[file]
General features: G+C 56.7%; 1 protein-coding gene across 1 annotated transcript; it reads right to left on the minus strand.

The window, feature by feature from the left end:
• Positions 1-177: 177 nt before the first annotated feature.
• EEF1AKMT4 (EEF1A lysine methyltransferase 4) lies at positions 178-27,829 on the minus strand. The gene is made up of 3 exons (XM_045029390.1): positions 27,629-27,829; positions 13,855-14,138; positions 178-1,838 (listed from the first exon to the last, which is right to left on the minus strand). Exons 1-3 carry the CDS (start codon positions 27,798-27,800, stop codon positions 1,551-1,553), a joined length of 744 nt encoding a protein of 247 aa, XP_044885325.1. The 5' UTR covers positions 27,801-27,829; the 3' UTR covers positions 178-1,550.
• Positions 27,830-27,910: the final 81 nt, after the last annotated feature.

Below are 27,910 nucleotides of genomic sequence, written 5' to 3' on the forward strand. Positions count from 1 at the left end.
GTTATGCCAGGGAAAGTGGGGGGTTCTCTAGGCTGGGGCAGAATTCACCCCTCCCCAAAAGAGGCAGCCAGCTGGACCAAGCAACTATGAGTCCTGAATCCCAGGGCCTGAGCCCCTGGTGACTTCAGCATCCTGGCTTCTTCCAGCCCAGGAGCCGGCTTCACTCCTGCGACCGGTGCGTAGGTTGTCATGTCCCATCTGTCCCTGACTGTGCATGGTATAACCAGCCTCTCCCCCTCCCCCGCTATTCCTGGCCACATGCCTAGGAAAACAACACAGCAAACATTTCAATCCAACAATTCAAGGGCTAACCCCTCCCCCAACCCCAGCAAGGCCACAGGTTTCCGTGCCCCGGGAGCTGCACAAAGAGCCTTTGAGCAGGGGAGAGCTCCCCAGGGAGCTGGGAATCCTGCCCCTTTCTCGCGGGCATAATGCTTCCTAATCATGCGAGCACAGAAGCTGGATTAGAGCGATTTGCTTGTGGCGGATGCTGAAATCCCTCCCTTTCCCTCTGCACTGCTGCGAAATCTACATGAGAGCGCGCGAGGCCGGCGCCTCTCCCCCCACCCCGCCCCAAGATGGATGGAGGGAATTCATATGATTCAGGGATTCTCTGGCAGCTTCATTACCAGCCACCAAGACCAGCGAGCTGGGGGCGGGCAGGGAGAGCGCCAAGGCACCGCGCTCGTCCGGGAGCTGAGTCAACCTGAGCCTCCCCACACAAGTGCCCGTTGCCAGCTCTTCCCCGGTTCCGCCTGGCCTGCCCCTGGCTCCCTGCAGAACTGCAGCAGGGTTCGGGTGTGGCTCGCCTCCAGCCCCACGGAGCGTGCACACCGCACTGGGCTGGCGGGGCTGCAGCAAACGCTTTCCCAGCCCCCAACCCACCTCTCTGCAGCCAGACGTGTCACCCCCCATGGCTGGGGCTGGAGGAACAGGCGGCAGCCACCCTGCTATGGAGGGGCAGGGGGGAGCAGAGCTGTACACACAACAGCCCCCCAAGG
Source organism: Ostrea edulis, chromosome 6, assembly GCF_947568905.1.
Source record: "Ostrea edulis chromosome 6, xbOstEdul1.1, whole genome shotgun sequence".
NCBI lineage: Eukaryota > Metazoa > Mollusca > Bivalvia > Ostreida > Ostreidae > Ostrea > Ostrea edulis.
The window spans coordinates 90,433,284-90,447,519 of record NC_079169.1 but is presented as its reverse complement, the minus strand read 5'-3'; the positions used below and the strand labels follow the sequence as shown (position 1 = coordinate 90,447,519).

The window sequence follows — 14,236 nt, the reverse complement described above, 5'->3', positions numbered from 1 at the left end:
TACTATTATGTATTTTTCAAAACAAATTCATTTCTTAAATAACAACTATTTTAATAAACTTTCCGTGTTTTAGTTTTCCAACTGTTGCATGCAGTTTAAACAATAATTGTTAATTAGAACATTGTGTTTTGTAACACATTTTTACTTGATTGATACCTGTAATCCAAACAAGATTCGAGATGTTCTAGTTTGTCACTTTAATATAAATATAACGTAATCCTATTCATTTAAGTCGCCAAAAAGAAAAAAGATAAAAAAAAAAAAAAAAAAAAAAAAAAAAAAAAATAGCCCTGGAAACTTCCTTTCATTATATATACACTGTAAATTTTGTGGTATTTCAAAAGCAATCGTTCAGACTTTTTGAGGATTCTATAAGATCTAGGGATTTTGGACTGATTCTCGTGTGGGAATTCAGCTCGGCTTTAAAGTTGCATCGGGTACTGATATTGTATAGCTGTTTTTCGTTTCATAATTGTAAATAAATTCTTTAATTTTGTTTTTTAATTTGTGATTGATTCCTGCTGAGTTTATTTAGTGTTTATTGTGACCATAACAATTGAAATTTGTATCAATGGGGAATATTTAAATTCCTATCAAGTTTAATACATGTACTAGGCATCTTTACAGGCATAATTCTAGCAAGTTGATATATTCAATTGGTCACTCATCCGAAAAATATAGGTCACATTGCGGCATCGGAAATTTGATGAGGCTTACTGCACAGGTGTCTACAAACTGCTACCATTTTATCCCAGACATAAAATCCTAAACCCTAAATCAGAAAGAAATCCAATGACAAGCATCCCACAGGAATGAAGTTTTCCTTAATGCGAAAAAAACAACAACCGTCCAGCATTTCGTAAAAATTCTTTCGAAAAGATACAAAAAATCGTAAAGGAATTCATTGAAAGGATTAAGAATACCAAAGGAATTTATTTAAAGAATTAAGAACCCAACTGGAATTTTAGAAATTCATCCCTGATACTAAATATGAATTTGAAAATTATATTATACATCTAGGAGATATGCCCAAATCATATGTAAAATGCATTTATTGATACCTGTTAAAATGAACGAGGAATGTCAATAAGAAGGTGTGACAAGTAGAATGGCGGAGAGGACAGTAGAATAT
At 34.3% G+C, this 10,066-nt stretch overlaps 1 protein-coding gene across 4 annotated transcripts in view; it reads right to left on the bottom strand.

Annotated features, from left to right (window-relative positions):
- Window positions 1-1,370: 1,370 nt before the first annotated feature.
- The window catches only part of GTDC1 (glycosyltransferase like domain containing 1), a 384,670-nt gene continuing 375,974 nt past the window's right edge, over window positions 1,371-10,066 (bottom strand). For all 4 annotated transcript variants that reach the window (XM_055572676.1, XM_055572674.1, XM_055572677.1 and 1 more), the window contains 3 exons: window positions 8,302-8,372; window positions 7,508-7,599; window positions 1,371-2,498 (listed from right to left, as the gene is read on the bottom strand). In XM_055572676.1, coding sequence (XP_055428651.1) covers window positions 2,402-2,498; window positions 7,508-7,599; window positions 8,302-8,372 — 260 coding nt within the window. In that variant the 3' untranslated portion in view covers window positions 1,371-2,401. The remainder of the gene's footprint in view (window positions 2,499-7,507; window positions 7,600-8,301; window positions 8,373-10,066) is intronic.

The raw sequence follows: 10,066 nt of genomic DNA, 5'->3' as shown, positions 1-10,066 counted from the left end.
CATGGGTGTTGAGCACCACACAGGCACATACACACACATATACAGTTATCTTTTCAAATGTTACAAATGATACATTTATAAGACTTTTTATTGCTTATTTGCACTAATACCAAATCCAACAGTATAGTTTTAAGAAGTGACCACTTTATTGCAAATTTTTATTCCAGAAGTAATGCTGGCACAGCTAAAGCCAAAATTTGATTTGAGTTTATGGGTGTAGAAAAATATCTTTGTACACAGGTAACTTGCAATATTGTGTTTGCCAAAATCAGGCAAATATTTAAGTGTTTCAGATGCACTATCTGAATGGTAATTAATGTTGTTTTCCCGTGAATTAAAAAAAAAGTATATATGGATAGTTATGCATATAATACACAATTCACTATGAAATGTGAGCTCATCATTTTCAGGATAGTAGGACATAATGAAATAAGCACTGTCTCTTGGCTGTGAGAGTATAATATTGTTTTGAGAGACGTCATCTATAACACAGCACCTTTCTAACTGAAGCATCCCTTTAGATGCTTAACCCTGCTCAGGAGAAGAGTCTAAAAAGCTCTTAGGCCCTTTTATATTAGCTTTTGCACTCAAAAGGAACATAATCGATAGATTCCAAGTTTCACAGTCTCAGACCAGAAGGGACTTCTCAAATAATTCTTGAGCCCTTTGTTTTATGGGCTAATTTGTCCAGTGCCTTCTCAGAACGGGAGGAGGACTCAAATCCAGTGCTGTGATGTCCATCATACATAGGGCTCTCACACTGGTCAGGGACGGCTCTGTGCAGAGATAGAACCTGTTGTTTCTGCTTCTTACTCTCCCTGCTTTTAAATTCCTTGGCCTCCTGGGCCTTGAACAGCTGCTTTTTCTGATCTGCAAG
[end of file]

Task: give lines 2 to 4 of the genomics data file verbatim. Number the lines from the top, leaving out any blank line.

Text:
The window, feature by feature from the left end:
• Positions 1-177: 177 nt before the first annotated feature.
• EEF1AKMT4 (EEF1A lysine methyltransferase 4) lies at positions 178-27,829 on the minus strand. The gene is made up of 3 exons (XM_045029390.1): positions 27,629-27,829; positions 13,855-14,138; positions 178-1,838 (listed from the first exon to the last, which is right to left on the minus strand). Exons 1-3 carry the CDS (start codon positions 27,798-27,800, stop codon positions 1,551-1,553), a joined length of 744 nt encoding a protein of 247 aa, XP_044885325.1. The 5' UTR covers positions 27,801-27,829; the 3' UTR covers positions 178-1,550.